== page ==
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Why tennis points are counted as 15 30 40 and tiebreak as 1 2 3?


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July 05, 2009 8:00AM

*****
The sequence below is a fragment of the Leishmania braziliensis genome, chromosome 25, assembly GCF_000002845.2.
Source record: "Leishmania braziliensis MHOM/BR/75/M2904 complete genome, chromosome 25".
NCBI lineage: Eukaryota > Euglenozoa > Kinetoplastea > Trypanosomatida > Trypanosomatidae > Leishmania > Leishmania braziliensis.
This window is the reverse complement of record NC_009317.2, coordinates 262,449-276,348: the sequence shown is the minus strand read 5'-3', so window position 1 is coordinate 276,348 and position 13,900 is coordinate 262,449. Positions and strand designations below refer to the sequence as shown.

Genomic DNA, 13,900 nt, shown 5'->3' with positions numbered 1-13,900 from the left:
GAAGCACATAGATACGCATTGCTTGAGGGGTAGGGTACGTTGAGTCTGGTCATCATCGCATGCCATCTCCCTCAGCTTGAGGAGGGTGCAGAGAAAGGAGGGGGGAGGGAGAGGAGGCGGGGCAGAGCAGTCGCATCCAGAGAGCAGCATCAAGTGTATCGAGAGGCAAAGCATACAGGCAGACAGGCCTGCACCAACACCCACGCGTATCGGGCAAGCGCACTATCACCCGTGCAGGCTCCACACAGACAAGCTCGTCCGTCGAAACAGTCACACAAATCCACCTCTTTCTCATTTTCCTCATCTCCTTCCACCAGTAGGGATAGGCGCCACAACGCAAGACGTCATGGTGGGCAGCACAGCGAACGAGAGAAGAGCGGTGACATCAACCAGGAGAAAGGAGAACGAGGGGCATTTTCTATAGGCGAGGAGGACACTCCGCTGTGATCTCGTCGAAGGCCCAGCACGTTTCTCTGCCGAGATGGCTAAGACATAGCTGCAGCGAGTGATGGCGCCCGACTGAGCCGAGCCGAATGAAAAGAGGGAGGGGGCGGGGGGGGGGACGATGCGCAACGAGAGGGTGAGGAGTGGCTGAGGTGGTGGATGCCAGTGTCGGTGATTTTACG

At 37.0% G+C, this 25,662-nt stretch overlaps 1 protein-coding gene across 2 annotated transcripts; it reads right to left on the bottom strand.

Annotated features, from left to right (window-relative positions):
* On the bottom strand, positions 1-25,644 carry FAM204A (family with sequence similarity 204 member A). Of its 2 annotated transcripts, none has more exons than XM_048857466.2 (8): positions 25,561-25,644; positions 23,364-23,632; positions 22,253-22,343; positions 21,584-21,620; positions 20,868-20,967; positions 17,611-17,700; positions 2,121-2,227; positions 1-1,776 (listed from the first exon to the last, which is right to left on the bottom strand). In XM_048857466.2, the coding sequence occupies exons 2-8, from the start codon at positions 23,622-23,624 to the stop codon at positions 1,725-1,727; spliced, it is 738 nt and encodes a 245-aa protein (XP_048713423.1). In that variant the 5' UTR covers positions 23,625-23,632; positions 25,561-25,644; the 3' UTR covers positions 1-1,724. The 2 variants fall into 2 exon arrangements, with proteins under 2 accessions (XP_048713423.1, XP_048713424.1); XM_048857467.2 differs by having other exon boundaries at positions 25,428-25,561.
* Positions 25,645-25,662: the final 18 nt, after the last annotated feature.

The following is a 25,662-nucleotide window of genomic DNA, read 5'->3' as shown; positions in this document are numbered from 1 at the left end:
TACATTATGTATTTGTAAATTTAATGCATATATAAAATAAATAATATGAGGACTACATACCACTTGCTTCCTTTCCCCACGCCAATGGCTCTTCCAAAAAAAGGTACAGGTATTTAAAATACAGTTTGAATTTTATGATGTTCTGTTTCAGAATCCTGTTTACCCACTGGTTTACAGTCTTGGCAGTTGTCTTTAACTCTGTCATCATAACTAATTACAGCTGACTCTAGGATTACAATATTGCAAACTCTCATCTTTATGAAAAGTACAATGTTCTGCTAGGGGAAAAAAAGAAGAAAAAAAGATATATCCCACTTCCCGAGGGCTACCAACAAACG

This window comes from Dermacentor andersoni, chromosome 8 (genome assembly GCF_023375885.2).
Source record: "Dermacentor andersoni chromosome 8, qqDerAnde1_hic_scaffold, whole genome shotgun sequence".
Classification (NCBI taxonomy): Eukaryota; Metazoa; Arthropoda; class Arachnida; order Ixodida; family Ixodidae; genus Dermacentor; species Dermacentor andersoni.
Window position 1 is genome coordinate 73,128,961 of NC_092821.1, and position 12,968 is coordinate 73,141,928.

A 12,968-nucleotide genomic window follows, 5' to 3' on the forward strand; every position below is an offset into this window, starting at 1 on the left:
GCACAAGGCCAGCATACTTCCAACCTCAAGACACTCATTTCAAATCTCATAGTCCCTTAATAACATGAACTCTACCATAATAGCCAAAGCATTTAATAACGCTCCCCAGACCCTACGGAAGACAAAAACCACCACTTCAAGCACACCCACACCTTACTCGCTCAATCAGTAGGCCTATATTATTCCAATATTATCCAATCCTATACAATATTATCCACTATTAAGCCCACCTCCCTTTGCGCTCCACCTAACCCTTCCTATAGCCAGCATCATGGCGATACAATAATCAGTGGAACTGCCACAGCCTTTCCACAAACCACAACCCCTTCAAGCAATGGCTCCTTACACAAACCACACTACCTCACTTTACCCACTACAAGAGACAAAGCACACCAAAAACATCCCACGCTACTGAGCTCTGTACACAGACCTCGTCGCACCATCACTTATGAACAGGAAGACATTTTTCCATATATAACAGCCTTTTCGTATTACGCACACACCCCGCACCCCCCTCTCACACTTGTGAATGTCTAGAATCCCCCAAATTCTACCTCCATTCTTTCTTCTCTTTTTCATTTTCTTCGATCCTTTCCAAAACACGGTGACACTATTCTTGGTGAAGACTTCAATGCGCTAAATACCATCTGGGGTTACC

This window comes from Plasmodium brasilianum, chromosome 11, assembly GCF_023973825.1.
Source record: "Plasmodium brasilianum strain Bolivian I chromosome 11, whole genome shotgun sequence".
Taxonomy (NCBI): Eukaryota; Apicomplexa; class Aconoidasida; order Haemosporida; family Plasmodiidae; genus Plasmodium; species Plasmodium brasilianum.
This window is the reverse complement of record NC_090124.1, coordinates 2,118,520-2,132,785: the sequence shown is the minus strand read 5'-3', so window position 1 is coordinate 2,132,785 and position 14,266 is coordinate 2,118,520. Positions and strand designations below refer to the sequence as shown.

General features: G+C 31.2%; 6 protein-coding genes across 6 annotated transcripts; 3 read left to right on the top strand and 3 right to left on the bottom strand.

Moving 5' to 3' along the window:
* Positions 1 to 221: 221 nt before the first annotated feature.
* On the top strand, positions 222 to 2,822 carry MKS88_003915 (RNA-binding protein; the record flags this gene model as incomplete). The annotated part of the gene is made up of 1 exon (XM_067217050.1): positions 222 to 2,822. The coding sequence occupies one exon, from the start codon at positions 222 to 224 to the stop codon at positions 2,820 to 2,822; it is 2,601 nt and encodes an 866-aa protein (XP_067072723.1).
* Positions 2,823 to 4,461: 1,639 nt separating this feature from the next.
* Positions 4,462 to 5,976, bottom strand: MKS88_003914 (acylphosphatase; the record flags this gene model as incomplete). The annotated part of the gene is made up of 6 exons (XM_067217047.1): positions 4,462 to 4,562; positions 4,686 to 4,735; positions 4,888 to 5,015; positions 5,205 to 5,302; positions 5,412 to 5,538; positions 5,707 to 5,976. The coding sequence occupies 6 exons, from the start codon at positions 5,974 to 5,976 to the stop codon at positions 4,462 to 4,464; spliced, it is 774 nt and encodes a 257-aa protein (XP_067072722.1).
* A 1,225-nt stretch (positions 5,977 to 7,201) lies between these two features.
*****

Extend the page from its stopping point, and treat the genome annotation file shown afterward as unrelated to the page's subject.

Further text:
The origins of the fifteen, thirty, and forty scores are believed to be medieval French. It is possible that a clock face was used on court, with a quarter move of the hand to indicate a score of fifteen, thirty, and forty-five. When the hand moved to sixty, the game was over. However, it was realized that the game could then be won by luck, and so the idea of "deuce" was introduced. In order to make the score still within the ""sixty"" ticks on the clock face, the forty-five was changed to forty. Therefore, if both players have forty, the first player to score receives ten and that moves the clock to fifty. If the player scores a second time before the opponent is able to score, they are awarded another ten and the clock moves to sixty. The sixty signifies the end of the game. However, if a player fails to score twice in a row, then the clock would move back to forty to establish another "deuce"[citation needed]. Another theory is that the scoring nomenclature came from the French game jeu de paume (a precursor to tennis that substituted the hand for a racquet). Jeu de paume was very popular before the French revolution, with more than 1000 courts in Paris alone. The traditional court was 90ft in total with 45ft on each side. When the server scored, he/she moved forward 15ft. If he/she scored again, he/she would move another 15ft. If he/she scored a third time, he/she could only move 10ft closer. As for tiebreak scores going 1,2,3 etc. that is because they are a modern addition to the game- simple as that.